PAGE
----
Just before the start of Advent, Signify is adding a networked chain of lights with 250 mini LEDs to its Philips Hue system for smart lighting. The Festavia model differs from other smart light chains due to the customizable display with up to five color tones in the RGBW spectrum at the same time. Heise online was able to gain first impressions of this at a product presentation.
The 20 meter long chain of lights offers enough cables and diodes to put a two meter high Christmas tree used for display purposes in the limelight. This was not in the interior for nothing. The light chain lacks the seals for outdoor use.
The Philips Hue Festavia can be controlled either via Bluetooth command directly from the smartphone or via a ZigBee bridge. In both cases, the identical manufacturer app for Android and iOS serves as the control software. In addition to the usual control commands, it has special functions ready for the Festavia light chain. The “Sparkle” effect is new. It provides a gentle pulsing and is supposed to appear like glitter – which, however, appeared very subtle and was hardly perceptible without a focused look. Two new color effects proved to be significantly more effective.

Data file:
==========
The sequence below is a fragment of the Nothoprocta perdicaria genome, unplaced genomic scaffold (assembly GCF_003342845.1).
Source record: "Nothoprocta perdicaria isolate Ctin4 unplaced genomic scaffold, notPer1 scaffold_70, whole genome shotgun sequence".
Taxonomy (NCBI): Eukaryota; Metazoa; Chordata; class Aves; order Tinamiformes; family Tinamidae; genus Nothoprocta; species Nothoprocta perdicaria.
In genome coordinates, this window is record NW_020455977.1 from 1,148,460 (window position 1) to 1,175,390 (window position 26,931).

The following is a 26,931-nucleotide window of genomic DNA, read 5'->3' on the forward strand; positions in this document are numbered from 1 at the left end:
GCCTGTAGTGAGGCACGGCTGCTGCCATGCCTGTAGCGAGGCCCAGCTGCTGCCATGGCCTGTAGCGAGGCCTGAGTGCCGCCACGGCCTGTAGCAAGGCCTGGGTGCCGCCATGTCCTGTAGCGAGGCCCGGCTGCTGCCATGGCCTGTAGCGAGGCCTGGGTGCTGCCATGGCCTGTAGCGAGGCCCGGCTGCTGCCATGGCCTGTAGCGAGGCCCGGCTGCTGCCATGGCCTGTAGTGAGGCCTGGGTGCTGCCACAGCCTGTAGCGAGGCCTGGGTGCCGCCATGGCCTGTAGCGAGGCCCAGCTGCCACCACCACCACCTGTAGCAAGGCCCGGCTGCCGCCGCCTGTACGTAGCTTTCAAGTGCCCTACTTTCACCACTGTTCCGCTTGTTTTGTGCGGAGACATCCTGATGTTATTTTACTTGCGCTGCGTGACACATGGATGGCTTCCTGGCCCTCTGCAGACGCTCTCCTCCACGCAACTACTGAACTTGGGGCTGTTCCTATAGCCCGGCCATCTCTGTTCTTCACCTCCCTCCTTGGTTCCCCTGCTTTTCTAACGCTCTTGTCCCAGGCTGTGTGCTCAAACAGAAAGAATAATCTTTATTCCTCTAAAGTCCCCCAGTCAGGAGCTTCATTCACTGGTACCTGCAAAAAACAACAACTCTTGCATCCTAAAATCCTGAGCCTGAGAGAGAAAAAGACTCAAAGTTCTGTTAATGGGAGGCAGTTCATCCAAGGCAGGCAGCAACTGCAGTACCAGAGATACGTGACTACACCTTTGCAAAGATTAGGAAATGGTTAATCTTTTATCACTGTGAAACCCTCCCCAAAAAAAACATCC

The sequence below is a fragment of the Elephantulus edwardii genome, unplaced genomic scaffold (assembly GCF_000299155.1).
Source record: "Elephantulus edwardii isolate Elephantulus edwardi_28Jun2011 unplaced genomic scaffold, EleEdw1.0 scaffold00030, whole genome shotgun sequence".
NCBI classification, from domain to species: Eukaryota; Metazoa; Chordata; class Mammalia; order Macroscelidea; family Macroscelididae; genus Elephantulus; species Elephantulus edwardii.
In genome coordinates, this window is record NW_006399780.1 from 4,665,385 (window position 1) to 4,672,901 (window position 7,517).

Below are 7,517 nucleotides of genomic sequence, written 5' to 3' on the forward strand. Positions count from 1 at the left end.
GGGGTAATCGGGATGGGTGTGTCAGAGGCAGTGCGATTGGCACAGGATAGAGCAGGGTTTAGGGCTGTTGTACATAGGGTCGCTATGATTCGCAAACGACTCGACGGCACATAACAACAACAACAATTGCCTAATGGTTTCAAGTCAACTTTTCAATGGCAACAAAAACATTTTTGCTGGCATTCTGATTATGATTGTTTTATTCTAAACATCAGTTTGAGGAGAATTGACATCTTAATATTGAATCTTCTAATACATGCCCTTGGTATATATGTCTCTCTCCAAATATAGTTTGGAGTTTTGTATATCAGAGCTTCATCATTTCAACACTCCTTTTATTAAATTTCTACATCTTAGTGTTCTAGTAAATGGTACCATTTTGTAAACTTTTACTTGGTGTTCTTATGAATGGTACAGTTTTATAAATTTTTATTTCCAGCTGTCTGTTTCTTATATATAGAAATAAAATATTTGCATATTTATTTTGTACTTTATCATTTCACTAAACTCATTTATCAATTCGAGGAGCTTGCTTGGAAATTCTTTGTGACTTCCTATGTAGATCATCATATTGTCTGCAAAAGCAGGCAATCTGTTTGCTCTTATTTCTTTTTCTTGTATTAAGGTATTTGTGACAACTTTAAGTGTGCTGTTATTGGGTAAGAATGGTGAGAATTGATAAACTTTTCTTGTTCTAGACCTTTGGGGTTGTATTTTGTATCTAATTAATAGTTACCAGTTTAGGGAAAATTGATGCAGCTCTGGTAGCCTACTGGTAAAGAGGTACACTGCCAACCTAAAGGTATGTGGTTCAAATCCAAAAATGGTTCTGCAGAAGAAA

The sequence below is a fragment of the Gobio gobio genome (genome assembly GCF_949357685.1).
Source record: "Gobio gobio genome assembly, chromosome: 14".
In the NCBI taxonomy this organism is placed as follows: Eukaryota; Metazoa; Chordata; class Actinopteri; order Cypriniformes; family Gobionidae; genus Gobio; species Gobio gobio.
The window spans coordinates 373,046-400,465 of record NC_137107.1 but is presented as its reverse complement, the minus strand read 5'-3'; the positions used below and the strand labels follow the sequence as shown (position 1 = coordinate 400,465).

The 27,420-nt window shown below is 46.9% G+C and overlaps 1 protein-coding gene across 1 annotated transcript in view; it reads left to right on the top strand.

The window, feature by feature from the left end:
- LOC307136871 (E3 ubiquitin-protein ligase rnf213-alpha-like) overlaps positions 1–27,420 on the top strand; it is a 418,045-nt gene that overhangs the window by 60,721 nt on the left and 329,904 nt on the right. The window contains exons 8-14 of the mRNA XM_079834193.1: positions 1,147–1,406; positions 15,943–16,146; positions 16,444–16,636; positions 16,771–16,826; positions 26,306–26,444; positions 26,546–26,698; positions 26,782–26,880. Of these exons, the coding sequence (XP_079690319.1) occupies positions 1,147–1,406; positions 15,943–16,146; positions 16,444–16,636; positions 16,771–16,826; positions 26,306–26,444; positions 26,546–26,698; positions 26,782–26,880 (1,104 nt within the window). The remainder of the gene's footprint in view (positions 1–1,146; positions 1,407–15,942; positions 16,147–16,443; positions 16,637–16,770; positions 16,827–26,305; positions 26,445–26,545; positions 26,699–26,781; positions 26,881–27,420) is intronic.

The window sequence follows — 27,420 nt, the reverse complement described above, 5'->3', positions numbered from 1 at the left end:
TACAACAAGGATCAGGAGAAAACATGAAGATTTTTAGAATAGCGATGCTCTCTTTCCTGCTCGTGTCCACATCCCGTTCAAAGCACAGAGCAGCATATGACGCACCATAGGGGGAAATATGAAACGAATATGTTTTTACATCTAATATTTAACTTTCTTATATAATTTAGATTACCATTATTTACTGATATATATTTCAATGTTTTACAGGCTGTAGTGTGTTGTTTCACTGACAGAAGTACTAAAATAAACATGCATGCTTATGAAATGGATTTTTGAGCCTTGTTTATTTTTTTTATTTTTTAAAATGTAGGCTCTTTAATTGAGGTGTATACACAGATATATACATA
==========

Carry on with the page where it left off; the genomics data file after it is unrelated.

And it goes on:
Desired colors in random mode or with a gentle gradient
In the “diffuse” operating mode, you choose five color tones, which the software randomly distributes to all diodes. In contrast, the “Linear” operating mode creates a color gradient. If it is activated, only three colors can be specified manually. They then apply to the beginning, middle and end of the chain of lights. In the two areas in between, the software calculates suitable nuances, so that the diodes shine in a total of five colors in this scenario as well. This was pretty to look at and worked as promised.
However, it was not possible to intervene more individually in the color distribution. Unlike the smart light chain from Twinkly , for example, it is not possible to specifically assign a desired color to certain groups of diodes. In addition, the Festavia model cannot depict comparably complex treadmill effects.
The dartboard floodlight from the Make 4/22
Nevertheless, as with other current Philips Hue products, simple dynamic color changes are possible. Either the software changes between related colors in a continuous loop controlled by the algorithm, or users synchronize the light with music via Spotify and Samsung SmartThings. Then it pulsates to the beat of Christmas carols. The music comparison requires a ZigBee bridge and an Internet connection, it is not possible in Bluetooth mode. The sync with Christmas songs via Spotify was harmonious in the presentation and showed no recognizable time lag.
The Philips Hue Festavia light chain will be released on November 11 and is initially only available in the manufacturer’s online shop.
The price of 160 euros is at the upper end of what fairy lights for smart homes cost. Philips Hue has already added the new operating modes specially designed for the Festavia model under the hood in the latest update of the mobile control app. As usual, it can be downloaded for free.
This article has been published on the website : heise.de